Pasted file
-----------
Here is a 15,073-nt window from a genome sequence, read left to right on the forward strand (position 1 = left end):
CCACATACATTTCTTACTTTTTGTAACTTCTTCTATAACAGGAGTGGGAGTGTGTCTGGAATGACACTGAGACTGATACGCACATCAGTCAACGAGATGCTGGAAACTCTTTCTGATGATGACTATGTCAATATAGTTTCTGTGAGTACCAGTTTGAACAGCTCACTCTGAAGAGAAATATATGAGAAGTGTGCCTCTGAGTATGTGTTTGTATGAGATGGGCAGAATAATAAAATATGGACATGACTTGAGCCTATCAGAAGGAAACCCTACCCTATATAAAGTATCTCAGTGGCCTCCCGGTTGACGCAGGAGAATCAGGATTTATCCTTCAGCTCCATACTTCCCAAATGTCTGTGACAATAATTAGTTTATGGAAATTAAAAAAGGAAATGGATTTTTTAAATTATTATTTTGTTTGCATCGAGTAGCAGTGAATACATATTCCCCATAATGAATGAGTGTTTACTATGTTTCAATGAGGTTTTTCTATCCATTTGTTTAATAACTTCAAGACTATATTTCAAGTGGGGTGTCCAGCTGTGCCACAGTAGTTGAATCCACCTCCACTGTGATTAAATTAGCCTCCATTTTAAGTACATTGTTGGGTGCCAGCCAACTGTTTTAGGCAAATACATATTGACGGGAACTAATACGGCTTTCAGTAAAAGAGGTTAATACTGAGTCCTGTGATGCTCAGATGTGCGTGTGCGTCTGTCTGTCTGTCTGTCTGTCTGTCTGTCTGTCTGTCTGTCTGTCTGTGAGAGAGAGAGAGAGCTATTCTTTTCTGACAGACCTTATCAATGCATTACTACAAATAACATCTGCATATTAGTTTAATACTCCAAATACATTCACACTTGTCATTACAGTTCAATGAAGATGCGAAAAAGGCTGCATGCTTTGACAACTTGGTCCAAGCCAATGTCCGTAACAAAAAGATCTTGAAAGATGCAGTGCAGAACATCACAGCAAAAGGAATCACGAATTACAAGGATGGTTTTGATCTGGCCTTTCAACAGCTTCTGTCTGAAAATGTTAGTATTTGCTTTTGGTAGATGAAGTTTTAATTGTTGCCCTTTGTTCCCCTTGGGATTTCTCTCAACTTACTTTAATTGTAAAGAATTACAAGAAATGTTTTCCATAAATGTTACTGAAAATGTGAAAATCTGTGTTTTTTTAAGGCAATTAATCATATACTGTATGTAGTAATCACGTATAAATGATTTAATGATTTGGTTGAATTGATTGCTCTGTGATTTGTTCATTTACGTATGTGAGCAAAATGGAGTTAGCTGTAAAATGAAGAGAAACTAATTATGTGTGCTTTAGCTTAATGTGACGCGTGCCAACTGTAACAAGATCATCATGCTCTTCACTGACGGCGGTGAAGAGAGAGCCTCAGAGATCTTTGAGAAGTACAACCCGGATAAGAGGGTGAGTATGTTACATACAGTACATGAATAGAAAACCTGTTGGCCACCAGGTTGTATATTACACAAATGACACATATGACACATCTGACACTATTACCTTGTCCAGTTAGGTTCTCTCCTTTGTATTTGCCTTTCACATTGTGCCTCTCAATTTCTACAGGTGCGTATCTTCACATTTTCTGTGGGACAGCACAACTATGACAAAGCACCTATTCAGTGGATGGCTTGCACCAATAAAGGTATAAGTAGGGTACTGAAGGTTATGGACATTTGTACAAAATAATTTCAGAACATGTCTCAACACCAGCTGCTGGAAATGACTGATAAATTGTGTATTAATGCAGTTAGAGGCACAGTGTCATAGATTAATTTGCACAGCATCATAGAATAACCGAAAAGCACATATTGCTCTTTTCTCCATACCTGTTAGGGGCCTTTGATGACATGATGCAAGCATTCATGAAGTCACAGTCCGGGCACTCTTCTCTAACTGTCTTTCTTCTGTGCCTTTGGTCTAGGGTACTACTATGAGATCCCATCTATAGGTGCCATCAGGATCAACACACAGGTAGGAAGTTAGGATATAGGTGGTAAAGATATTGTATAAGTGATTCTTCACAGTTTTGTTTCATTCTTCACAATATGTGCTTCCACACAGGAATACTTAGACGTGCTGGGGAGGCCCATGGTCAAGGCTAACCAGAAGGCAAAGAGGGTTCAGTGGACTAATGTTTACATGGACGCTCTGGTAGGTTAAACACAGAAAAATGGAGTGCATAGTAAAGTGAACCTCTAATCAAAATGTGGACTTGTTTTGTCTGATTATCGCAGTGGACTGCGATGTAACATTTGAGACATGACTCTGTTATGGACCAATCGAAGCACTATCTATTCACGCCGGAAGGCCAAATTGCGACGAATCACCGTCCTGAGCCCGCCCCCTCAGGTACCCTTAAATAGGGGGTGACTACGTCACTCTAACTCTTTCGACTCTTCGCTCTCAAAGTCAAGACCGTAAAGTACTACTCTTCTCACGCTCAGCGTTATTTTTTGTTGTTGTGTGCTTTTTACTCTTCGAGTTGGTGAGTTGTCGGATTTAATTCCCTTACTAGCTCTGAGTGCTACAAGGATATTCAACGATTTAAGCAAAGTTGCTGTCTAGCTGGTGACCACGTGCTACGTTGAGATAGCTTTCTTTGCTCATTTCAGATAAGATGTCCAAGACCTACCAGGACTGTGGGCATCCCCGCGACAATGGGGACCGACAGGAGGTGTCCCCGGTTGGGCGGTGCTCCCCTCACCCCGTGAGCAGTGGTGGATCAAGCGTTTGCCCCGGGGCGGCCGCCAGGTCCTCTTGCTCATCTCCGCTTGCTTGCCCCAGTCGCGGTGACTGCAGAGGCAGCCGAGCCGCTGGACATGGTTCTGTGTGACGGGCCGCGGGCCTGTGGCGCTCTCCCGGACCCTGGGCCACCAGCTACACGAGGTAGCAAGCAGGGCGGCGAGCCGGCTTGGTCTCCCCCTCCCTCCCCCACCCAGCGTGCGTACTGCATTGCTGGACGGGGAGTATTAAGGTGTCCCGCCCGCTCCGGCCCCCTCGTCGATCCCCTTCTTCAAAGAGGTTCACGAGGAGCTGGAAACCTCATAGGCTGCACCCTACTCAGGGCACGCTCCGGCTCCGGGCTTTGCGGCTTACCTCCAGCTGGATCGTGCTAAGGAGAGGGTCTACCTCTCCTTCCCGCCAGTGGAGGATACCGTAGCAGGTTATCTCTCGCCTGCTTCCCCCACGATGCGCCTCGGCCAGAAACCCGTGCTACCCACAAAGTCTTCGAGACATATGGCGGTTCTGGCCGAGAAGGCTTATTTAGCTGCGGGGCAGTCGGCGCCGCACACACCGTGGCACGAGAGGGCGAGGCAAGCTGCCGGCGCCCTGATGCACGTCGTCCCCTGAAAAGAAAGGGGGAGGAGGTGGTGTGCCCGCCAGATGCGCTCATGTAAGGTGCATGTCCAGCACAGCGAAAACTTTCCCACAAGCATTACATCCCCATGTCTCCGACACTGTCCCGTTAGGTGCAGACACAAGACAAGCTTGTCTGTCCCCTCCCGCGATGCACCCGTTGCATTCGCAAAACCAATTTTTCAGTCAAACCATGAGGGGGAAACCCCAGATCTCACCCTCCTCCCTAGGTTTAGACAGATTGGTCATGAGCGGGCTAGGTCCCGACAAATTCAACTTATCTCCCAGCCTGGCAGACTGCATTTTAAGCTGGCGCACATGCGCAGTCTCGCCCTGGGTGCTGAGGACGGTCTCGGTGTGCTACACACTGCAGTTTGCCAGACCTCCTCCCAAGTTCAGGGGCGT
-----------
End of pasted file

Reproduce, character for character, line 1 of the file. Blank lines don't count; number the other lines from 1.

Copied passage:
Here is a 15,073-nt window from a genome sequence, read left to right on the forward strand (position 1 = left end):